Unknown said...

How amazing you !
every time you are going to exciting future
your news make cheer me up

Take care
great Amanda

Unknown said...

steve - stay tuned for some collaboration with phil ;)

fergal - that's better news about kepler. keep me posted if anything big changes.

alan - i'll certainly keep tweeting, but i'll leave the judgement quality to all the followers ;)

heroineworshipper said...

So exactly what does the outreach office do? Getting paid to remake Cosmos with a female Carl Segan would be something. There aren't many jobs in US for anyone.

jeri lynn said...

You are so good at explaining mindblowingly gargantuan ideas to li'l ol' folks like me. I am THRILLED for you and for the general public. Congrats!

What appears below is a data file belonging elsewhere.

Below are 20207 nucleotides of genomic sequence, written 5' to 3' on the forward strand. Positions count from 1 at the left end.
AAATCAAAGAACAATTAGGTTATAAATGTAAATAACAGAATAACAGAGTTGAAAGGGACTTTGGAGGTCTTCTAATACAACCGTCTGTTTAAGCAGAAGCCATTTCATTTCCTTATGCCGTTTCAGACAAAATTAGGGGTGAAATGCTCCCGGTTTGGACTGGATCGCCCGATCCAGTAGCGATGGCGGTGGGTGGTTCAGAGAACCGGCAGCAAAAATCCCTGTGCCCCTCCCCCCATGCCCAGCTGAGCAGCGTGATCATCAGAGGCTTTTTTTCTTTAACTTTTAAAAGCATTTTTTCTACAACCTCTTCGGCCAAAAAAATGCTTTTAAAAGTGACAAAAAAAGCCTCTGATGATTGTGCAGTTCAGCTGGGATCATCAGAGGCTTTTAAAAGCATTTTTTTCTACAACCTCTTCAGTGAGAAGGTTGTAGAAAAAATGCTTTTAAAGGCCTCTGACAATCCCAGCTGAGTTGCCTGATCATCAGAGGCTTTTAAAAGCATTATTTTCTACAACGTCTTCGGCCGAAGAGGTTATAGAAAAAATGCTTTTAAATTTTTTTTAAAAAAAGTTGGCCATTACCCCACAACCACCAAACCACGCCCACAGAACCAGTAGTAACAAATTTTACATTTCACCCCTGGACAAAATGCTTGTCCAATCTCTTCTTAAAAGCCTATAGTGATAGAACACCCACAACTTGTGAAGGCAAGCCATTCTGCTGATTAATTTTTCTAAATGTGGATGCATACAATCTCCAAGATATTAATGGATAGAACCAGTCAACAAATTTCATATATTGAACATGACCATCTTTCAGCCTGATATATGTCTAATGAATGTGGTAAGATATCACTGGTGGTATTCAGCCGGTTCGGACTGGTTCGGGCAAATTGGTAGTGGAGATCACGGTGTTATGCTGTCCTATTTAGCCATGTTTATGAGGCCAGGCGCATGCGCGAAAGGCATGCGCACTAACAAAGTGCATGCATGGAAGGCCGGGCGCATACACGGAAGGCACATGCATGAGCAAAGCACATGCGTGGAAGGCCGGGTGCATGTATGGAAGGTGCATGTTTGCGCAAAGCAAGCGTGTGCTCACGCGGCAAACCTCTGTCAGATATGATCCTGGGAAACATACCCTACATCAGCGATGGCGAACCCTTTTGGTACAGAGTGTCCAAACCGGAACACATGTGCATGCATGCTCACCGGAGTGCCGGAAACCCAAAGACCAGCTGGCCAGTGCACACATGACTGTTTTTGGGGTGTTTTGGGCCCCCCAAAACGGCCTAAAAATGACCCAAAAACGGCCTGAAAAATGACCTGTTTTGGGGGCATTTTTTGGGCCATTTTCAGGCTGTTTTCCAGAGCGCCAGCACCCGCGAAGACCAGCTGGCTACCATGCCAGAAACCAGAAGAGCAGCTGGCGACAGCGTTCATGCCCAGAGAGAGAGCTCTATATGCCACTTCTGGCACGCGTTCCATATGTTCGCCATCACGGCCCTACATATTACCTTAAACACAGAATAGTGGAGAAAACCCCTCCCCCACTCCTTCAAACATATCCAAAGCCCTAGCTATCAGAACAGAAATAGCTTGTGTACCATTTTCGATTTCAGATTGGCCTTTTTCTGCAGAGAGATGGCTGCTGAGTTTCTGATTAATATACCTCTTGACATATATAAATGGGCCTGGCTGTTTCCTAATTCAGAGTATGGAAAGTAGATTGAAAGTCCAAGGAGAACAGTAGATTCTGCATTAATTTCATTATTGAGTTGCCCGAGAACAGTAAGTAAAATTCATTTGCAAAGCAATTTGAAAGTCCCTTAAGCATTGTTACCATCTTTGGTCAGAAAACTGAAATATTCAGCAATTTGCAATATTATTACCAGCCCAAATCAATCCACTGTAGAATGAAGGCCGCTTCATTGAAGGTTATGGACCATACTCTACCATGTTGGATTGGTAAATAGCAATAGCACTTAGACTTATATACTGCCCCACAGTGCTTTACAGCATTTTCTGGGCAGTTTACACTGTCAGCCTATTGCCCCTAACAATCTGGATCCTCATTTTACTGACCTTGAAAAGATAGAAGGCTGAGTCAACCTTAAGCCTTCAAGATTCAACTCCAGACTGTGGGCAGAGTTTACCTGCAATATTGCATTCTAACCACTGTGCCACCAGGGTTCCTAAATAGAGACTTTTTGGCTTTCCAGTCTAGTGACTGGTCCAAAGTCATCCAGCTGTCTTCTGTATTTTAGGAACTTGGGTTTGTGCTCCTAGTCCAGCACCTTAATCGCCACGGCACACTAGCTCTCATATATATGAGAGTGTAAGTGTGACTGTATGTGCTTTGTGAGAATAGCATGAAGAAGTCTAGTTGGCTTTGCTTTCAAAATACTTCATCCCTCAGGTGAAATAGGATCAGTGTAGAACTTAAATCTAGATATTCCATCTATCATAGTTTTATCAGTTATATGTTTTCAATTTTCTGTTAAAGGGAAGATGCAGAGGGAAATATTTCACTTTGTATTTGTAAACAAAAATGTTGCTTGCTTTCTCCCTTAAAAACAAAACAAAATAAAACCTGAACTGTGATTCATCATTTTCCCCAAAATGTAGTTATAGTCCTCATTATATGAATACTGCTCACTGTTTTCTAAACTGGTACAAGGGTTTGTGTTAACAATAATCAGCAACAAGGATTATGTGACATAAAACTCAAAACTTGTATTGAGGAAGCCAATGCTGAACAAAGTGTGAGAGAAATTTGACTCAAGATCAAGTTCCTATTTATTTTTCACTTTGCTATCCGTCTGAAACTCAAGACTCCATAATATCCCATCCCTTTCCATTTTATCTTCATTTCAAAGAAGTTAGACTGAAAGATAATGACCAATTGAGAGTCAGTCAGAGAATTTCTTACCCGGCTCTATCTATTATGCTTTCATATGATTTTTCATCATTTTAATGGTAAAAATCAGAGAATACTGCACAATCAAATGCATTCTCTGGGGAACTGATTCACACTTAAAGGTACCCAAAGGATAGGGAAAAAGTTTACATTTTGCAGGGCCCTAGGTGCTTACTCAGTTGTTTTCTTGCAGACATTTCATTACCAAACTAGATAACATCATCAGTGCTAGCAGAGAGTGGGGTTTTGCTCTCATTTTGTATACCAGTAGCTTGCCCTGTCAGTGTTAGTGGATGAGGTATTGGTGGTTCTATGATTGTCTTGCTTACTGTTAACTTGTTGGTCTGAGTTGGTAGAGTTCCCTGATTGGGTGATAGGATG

C W Magee said...


Unknown said...

from chile, congratulations, is very important the science outreach in the world and specially the astronomy because is very attractive for common people even more than other science fields. we are starting an astronomy outreach group to show the astronomy science in all south of chile in agree with the university of concepcion. likely in a soon future we can colaborate among us :-D

Big Mark 243 said...

i've recognised over the last several years

You've 'recognised'... I thought you were a Buckeye Amanda..!

I am currently muddling through your most recent entry... congratulations on your new position... the sequestration is a downer... but at least you are established where you are and can visit home...

Again, congratulations Dr. Bauer..!